The Rumpus Interview with Dean Koontz


Dean Koontz has sold more than 450 million books, and has added to that pile this winter. His new novel, Ashley Bell, hit stores earlier this month. He’s an author often described in numbers—nine pen names! fourteen hardcover #1 New York Times bestselling novels!—but there’s more to him than mere statistics. He also possesses a bright intellect, a warm heart, and, as a writer, an incredible stamina. He loves the English language and a good narrative with compelling characters, and he wants you to love those things, too. It’s tempting to think about Koontz’s success first and his writing second, but that’s a big mistake. His writing has brought him fame; but his numbers are a side effect of his dedication to a literary life, not the underlying cause. It’s not the main storyline.

From his love of G.K. Chesterton to his methodical secret for overcoming self-doubt, and from his interest in quantum mechanics and Catholicism to his childhood with a violent, alcoholic father, Dean Koontz talks about everything—especially about life and writing, as only he can.


The Rumpus: Tell me about Ashley Bell. I’m interested in how you think it’s similar or different to the other titles—what will readers find that’s familiar? What’s different about this story?

Dean Koontz: I always hope the only thing they find familiar is the worldview or the voice, because that’s the one thing you have that nobody else has. Every writer has his own voice. Other than that I’m always trying to do change-ups and publishers haven’t always been happy about that. Sometimes many publishers prefer that you write the same book every time, but I have a low boredom threshold so that isn’t going to happen. My current publisher is thankfully much better about bending and flexing with whatever I want to do.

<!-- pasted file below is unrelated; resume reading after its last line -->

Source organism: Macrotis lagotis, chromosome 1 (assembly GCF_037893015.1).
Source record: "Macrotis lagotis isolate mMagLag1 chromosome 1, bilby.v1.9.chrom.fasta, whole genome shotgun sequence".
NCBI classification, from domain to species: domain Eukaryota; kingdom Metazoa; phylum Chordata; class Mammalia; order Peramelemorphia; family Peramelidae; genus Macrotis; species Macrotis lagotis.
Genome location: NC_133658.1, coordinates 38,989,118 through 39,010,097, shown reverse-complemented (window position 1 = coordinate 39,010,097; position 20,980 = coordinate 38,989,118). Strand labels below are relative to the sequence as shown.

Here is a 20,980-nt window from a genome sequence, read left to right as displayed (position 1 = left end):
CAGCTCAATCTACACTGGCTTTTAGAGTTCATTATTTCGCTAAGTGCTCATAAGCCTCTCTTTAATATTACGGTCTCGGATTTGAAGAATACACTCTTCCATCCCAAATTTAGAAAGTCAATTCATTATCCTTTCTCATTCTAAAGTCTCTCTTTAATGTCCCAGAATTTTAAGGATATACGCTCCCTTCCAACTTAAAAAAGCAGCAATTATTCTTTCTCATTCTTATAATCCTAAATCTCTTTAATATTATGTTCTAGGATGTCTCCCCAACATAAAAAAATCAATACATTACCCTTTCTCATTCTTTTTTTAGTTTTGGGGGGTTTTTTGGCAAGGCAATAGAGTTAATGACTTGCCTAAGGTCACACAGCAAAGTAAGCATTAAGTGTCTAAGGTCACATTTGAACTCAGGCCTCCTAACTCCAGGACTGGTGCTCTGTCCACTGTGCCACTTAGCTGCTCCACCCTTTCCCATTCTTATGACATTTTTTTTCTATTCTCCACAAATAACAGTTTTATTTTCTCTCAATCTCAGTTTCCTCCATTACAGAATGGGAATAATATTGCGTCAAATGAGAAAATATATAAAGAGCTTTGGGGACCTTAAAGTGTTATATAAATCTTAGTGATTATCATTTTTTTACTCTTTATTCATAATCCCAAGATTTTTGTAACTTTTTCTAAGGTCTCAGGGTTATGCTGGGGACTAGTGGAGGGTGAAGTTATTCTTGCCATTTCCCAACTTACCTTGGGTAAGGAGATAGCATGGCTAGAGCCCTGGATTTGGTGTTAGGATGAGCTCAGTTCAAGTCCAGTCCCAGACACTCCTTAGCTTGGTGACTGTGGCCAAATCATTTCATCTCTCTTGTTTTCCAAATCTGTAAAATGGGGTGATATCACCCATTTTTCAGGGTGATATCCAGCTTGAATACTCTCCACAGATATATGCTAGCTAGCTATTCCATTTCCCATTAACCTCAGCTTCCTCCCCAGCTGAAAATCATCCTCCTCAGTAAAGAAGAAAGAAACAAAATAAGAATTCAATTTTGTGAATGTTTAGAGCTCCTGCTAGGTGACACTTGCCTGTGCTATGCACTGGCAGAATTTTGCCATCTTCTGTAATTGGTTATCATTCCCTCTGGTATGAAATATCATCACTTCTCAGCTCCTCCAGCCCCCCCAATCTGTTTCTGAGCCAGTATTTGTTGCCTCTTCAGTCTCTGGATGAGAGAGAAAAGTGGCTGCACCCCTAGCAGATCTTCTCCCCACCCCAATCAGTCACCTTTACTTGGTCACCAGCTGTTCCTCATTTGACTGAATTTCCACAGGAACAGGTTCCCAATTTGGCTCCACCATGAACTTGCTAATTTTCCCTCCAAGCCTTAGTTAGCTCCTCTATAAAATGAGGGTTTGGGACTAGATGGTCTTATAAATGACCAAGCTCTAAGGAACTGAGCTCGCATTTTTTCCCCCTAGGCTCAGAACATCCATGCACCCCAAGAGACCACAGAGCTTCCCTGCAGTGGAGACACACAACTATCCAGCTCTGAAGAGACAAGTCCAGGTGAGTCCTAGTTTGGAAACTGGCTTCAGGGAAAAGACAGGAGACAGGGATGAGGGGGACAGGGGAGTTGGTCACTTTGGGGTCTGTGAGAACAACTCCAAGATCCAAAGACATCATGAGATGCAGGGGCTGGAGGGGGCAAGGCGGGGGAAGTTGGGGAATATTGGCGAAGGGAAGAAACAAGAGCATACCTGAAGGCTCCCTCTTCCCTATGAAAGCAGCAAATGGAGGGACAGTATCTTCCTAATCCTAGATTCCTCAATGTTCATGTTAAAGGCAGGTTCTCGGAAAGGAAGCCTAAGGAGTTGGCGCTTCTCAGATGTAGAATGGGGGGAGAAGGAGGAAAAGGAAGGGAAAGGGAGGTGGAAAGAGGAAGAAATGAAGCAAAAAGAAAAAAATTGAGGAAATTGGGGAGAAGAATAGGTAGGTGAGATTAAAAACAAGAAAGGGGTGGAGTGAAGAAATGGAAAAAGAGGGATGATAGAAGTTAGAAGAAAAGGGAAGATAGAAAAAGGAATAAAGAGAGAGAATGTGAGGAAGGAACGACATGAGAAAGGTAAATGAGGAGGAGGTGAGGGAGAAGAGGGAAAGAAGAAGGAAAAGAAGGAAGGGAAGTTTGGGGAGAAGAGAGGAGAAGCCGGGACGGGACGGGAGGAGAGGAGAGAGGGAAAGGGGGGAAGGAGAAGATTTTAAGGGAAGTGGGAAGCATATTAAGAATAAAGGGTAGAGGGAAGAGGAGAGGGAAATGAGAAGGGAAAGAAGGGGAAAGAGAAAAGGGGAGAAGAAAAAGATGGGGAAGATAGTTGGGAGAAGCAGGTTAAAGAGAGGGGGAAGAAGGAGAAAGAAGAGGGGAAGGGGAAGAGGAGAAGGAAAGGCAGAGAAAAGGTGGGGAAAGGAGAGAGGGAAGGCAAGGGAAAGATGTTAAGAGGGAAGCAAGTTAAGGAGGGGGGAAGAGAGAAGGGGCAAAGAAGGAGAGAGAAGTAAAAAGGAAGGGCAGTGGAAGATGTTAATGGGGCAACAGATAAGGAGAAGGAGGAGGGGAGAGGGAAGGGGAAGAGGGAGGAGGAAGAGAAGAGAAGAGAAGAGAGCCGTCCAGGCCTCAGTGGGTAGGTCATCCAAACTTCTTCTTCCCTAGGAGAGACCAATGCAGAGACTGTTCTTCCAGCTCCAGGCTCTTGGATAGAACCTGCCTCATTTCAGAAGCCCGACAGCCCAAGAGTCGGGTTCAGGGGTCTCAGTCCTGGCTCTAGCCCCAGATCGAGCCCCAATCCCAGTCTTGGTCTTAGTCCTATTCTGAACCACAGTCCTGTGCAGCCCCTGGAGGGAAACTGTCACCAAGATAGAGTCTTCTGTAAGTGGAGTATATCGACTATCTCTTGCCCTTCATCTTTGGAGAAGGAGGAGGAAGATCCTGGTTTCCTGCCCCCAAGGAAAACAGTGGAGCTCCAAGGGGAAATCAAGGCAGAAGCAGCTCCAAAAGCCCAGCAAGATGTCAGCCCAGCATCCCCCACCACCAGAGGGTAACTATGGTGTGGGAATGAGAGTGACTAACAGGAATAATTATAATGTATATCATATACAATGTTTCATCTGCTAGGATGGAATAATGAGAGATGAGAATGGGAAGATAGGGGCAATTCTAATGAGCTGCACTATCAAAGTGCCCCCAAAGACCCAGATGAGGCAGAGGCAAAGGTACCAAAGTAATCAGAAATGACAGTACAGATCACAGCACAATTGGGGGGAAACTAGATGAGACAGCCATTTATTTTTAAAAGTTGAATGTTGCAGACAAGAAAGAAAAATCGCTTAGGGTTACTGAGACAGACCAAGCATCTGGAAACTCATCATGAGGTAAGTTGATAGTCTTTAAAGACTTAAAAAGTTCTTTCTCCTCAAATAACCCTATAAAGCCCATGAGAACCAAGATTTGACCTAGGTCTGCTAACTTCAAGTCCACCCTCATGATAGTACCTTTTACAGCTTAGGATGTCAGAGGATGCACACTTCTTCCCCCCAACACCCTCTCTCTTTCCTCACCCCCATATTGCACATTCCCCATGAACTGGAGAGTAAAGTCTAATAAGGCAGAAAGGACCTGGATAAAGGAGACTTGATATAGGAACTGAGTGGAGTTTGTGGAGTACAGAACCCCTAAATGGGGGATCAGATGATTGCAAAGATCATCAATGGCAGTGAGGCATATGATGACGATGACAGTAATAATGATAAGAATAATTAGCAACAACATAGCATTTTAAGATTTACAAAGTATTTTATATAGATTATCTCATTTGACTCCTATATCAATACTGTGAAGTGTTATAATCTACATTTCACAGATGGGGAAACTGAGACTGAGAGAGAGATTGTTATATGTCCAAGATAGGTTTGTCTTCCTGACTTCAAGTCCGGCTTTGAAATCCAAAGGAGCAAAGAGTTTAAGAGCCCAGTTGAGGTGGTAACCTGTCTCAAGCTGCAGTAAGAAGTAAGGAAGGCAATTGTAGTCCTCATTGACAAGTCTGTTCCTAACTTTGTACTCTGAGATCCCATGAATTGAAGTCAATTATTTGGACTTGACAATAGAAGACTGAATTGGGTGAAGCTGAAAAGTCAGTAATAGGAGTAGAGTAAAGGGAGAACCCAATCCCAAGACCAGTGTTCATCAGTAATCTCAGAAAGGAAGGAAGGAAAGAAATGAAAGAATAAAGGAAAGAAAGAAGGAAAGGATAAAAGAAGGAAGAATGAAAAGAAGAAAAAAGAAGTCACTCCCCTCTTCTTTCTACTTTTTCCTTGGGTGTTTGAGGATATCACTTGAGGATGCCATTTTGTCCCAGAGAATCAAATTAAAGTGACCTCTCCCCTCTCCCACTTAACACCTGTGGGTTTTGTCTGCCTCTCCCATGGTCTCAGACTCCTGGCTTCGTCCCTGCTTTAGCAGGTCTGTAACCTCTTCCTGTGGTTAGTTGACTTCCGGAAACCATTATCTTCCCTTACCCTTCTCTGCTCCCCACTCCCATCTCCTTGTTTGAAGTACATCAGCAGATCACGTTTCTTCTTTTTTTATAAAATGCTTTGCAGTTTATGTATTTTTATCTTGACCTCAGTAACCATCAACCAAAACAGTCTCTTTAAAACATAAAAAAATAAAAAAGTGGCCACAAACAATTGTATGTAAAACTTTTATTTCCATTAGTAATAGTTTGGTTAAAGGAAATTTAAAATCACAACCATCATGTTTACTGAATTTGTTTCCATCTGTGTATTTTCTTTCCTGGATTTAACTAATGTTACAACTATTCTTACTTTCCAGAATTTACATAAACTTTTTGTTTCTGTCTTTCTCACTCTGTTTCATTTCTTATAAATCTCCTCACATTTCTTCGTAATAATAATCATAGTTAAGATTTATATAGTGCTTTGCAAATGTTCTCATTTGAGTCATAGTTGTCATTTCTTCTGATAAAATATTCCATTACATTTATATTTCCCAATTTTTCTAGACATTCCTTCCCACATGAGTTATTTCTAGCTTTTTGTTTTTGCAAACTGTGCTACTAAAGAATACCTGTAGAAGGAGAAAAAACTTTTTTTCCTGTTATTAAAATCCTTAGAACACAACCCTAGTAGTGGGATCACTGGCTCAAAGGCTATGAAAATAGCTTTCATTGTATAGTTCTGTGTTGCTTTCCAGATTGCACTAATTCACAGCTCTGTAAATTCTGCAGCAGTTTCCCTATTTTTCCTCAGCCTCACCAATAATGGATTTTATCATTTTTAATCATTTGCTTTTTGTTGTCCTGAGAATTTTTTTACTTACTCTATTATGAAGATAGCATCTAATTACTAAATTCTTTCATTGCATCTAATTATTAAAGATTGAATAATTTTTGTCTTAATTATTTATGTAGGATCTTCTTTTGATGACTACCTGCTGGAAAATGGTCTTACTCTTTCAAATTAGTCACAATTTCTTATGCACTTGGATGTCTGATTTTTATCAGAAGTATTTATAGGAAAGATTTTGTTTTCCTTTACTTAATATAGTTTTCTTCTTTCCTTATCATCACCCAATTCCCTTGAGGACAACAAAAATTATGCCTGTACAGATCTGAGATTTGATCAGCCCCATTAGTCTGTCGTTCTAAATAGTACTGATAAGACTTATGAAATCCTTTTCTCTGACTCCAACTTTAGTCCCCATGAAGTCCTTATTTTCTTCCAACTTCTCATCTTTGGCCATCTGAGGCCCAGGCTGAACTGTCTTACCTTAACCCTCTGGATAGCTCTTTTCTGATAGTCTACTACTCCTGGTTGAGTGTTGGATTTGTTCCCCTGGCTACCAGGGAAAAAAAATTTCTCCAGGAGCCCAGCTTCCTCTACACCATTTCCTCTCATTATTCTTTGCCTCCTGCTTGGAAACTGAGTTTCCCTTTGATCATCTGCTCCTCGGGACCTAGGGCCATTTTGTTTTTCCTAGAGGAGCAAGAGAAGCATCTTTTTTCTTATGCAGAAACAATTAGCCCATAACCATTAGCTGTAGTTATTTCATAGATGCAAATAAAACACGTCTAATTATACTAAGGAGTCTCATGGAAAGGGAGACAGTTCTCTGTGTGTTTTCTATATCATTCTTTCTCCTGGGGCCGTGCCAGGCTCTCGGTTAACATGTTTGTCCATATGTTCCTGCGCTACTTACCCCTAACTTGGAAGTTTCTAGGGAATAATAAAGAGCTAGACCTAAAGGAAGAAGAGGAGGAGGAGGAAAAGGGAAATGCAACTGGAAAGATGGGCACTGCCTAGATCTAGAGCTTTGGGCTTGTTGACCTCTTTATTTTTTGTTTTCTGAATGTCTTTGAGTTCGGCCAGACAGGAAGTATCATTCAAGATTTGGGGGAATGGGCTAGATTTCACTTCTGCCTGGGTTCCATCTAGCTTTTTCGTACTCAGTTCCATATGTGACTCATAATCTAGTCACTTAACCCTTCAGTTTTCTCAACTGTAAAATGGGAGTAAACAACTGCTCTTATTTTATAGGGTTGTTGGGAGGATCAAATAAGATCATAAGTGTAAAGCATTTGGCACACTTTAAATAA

Ashley Bell_JacketThis book, what interested me in it was that I have spent my life with books, and books transformed my life not just as an adult when I became a writer, but when I was a child in a very untenable sort of house—violent alcoholic father, poverty, all that. Books showed me that there were other ways to live a life. It may sound strange, but when you’re a kid and you’re in that environment, for some reason for a long time you think, when the doors are closed in other houses, this is what it’s like everywhere. And then at some point you begin to realize that isn’t true, and books were really the educational system that showed me that there were many better and different ways to live a life.

So I wanted to write a novel in this case that kind of took the issue of books and how they shape our lives, and how imagination shapes our lives, and how we use our imagination for good and bad, and sometimes we use it to deceive ourselves. This book is about truth and deception and self-deception in many ways. I kind of think it’s a new way for me to write about subjects I’ve written about before. And it also says that within that bigger issue of books and imagination, the power of family, the power of friendship, the power of love, those are subjects I’ve covered before but I think somewhat differently in this book. It was inspired a little bit because I have a friend who has [a disease like the one in the book] and has already lived longer than predicted. And one day I finished reading a letter from him and I was sitting here kind of brooding and the idea came into my head of a novel about someone who has this who’s told she has a year to live and she says, “We’ll see.”

That’s where the whole thing began and it’s really, in spite of everything else I said, the spine of the story is about do we have free will or are we victims of fate? This character believes she has free will, but her parents, interestingly enough, believe everything is fate and it’s the tension between these two things that carry the book. I think and I hope that people find that part of it interesting.

Rumpus: There are so many interesting things to follow up on there. That sounds almost to me like an age old question writers have been asking since the Greeks. Do the fates control us or can we assert our destiny? So it sounds pretty timeless.

Koontz: And it will be timeless two thousand years from now. We can only poke at the issue. We can’t resolve it. But I fall down on the side of free will, simply because if you look at where I came from, and what I was able to do in my life, what was able to happen. I imagined a life that turned out to be pretty much exactly like the one I’ve had. That fascinates me endlessly. I wake up many mornings, and it almost wouldn’t surprise me if I woke up from it and it was all a dream. So I come down on the side of free will but I have sympathy for those who believe in fate because there is something about life which we feel we have no control over.